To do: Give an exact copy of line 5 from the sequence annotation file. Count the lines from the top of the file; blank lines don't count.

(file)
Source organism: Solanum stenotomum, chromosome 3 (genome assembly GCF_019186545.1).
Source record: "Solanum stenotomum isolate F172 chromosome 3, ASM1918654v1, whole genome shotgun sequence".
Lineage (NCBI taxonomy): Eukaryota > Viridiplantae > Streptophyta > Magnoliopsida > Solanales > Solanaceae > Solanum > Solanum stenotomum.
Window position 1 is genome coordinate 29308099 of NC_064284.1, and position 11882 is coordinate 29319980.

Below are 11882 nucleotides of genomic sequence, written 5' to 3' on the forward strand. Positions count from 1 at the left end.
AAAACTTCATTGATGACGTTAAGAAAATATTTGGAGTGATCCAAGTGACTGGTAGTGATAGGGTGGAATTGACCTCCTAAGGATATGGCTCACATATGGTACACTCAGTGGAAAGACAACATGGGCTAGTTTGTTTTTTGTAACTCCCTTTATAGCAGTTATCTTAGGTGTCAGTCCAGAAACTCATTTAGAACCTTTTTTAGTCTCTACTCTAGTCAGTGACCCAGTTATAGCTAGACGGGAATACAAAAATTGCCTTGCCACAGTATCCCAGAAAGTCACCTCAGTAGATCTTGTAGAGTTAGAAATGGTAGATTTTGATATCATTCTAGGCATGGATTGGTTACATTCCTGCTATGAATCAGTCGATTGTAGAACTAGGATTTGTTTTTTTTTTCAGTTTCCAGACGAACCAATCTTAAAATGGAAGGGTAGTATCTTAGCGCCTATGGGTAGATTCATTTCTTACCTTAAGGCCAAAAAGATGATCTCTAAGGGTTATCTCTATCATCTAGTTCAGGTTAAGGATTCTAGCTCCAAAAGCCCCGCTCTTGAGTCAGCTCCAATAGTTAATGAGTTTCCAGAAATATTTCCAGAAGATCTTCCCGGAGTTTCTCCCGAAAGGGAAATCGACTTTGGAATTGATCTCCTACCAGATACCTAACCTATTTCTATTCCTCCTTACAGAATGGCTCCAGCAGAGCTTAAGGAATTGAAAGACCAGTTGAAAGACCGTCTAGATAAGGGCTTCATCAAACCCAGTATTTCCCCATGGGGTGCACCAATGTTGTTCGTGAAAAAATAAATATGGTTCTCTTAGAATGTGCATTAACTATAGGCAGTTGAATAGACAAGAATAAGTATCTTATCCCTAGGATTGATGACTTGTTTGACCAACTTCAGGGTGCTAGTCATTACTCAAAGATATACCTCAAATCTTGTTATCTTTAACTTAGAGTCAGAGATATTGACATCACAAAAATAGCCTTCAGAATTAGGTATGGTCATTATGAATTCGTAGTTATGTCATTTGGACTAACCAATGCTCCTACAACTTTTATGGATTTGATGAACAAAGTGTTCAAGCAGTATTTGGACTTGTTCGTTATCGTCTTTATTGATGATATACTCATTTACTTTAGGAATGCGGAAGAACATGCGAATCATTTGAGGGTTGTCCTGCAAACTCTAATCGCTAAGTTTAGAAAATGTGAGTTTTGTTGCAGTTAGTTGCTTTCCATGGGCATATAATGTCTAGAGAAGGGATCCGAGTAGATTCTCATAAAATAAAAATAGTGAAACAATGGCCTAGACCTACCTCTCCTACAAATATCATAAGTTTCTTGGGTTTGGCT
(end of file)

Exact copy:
Below are 11882 nucleotides of genomic sequence, written 5' to 3' on the forward strand. Positions count from 1 at the left end.